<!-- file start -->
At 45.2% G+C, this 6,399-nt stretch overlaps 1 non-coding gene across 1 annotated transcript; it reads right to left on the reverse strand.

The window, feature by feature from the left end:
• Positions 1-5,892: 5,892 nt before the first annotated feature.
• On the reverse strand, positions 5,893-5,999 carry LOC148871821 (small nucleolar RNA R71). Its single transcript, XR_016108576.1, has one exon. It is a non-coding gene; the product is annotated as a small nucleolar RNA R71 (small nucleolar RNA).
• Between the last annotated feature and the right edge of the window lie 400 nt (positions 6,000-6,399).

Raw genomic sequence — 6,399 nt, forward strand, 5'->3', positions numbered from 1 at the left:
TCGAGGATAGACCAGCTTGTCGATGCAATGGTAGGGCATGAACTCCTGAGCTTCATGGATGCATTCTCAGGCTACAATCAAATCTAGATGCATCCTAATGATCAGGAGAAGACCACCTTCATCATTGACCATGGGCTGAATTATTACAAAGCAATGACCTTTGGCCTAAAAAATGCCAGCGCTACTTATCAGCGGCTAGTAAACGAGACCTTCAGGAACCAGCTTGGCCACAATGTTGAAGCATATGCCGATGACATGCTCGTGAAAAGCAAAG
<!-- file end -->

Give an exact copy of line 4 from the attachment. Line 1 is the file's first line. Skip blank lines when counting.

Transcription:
• On the reverse strand, positions 5,893-5,999 carry LOC148871821 (small nucleolar RNA R71). Its single transcript, XR_016108576.1, has one exon. It is a non-coding gene; the product is annotated as a small nucleolar RNA R71 (small nucleolar RNA).